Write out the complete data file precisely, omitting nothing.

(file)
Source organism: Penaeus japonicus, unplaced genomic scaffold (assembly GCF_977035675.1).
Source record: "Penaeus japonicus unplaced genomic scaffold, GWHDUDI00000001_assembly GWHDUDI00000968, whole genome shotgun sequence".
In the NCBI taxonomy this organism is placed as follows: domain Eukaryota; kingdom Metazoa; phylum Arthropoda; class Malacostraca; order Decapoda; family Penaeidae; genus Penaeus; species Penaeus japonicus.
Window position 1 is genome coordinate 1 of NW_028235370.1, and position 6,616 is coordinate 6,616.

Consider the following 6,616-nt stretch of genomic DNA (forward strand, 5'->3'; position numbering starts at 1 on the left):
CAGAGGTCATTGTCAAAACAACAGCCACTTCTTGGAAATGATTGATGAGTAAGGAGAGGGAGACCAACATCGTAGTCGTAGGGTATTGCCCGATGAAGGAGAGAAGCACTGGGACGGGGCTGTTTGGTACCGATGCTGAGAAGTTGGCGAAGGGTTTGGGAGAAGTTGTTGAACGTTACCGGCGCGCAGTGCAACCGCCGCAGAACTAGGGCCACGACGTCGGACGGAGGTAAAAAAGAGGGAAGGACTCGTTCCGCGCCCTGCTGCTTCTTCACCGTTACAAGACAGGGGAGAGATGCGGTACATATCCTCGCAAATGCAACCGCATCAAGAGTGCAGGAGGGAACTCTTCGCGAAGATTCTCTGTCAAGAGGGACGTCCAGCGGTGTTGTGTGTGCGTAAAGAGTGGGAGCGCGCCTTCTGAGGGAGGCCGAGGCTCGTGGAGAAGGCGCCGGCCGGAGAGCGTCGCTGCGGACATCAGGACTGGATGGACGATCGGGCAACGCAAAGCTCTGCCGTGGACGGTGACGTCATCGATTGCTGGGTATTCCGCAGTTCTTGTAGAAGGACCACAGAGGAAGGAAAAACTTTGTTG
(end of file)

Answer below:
Source organism: Penaeus japonicus, unplaced genomic scaffold (assembly GCF_977035675.1).
Source record: "Penaeus japonicus unplaced genomic scaffold, GWHDUDI00000001_assembly GWHDUDI00000968, whole genome shotgun sequence".
In the NCBI taxonomy this organism is placed as follows: domain Eukaryota; kingdom Metazoa; phylum Arthropoda; class Malacostraca; order Decapoda; family Penaeidae; genus Penaeus; species Penaeus japonicus.
Window position 1 is genome coordinate 1 of NW_028235370.1, and position 6,616 is coordinate 6,616.

Consider the following 6,616-nt stretch of genomic DNA (forward strand, 5'->3'; position numbering starts at 1 on the left):
CAGAGGTCATTGTCAAAACAACAGCCACTTCTTGGAAATGATTGATGAGTAAGGAGAGGGAGACCAACATCGTAGTCGTAGGGTATTGCCCGATGAAGGAGAGAAGCACTGGGACGGGGCTGTTTGGTACCGATGCTGAGAAGTTGGCGAAGGGTTTGGGAGAAGTTGTTGAACGTTACCGGCGCGCAGTGCAACCGCCGCAGAACTAGGGCCACGACGTCGGACGGAGGTAAAAAAGAGGGAAGGACTCGTTCCGCGCCCTGCTGCTTCTTCACCGTTACAAGACAGGGGAGAGATGCGGTACATATCCTCGCAAATGCAACCGCATCAAGAGTGCAGGAGGGAACTCTTCGCGAAGATTCTCTGTCAAGAGGGACGTCCAGCGGTGTTGTGTGTGCGTAAAGAGTGGGAGCGCGCCTTCTGAGGGAGGCCGAGGCTCGTGGAGAAGGCGCCGGCCGGAGAGCGTCGCTGCGGACATCAGGACTGGATGGACGATCGGGCAACGCAAAGCTCTGCCGTGGACGGTGACGTCATCGATTGCTGGGTATTCCGCAGTTCTTGTAGAAGGACCACAGAGGAAGGAAAAACTTTGTTG